A revealing compilation of essays documenting the effects of the Civil War and its aftermath on Americans--young and old, black and white, northern and southern.
Civil War America: Voices from the Homefront describes the myriad ways in which the Civil War affected both Northern and Southern civilians. A unique collection of essays that include diary entries, memoirs, letters, and magazine articles chronicle the personal experiences of soldiers and slaves, parents and children, nurses, veterans, and writers.
Exploring such wide-ranging topics as sanitary fairs in the North, illustrated weeklies, children playing soldier, and the care of postwar orphans, most stories communicate some element of change, such as the destruction of old racial relationships, the challenge to Southern whites' complacency, and the expansion of government power. Although some of the subjects are well known--Edmund Ruffin, Louisa May Alcott, Henry Cabot Lodge, Booker T. Washington--most of the witnesses presented in these essays are relatively unknown men, women, and children who help to broaden our understanding of the war and its effects far beyond the front lines.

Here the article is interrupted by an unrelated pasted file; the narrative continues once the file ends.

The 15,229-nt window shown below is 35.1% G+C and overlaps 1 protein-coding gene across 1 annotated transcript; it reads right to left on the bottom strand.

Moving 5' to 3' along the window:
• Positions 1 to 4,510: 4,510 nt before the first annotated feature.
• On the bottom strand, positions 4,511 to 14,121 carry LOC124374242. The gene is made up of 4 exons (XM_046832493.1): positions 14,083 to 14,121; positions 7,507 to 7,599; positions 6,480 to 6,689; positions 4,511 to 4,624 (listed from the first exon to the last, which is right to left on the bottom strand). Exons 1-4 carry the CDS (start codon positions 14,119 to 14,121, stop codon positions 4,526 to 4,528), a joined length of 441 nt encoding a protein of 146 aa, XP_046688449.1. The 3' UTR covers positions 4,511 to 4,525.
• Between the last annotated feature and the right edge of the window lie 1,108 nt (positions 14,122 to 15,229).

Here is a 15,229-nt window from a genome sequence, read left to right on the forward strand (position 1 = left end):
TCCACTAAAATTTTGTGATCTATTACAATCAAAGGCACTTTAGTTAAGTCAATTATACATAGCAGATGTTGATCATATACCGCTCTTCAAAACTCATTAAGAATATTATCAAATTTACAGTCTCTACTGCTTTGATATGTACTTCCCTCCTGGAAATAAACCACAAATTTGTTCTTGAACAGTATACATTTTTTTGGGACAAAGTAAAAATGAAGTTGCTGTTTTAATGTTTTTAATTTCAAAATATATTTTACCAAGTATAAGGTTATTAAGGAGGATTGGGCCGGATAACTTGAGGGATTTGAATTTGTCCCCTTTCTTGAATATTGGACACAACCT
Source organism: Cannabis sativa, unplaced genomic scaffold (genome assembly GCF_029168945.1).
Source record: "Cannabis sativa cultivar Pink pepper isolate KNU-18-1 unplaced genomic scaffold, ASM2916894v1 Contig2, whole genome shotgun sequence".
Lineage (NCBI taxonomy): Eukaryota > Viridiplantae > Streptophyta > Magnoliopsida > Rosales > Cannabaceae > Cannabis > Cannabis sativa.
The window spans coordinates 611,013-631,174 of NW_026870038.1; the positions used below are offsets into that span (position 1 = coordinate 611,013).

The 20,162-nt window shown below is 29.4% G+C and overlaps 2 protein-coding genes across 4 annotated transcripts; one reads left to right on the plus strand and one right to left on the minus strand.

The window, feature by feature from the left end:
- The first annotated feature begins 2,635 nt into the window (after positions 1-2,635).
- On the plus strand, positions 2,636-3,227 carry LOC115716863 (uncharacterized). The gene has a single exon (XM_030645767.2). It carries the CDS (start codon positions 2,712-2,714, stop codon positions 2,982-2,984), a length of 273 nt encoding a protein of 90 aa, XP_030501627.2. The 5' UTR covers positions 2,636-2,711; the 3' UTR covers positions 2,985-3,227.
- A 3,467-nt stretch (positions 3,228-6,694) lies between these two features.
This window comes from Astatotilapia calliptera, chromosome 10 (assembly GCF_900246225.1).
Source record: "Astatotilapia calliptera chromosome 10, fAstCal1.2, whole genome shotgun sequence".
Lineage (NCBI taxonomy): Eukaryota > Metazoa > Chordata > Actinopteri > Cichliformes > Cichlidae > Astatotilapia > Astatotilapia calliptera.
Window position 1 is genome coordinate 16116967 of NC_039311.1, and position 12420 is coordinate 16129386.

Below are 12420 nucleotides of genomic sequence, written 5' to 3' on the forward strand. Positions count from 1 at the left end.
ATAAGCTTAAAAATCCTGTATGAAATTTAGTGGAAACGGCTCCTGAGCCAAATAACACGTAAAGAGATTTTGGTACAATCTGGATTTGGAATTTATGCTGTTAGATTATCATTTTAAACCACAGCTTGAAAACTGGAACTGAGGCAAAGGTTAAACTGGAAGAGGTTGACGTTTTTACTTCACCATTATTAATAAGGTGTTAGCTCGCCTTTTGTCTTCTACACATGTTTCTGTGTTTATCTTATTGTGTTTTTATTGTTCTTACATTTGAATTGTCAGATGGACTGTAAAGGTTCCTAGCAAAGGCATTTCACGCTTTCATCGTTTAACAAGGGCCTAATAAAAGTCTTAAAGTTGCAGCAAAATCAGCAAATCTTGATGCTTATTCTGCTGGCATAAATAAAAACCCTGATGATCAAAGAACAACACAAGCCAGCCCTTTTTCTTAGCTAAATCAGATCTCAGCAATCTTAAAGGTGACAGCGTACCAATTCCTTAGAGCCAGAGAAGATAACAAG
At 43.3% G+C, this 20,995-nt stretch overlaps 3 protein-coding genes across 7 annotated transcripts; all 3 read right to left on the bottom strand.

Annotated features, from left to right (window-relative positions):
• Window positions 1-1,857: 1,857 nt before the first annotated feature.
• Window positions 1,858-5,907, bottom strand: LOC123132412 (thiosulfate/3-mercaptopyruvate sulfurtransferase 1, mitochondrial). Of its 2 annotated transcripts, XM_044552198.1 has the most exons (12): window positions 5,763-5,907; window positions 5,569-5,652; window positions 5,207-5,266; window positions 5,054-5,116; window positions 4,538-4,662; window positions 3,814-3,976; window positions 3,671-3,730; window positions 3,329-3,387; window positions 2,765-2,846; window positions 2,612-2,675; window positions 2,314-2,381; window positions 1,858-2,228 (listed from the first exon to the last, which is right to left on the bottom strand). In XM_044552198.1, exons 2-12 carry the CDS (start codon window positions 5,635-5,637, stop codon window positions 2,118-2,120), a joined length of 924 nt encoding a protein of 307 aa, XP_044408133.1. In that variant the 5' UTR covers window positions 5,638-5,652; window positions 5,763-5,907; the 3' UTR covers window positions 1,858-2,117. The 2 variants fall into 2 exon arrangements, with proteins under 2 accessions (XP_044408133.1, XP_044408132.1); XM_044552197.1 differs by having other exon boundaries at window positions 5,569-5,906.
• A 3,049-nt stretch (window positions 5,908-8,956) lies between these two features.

- 26 essays on varied topics such as the impact of the war on children, as seen in Oliver Optic's Civil War: Northern Children and the Literary War for the Union, and the aftermath of the war, chronicled in The Devil's War: The Stories of Ambrose Bierce
- A wide range of primary source documents including book excerpts, diaries, personal letters, newspaper articles, and magazine articles
- Drawings, etchings, and photographs depicting battles, soldiers, and the families left behind
- A selected bibliography and general works offering information and analysis about the Confederate and Union home fronts during the Civil War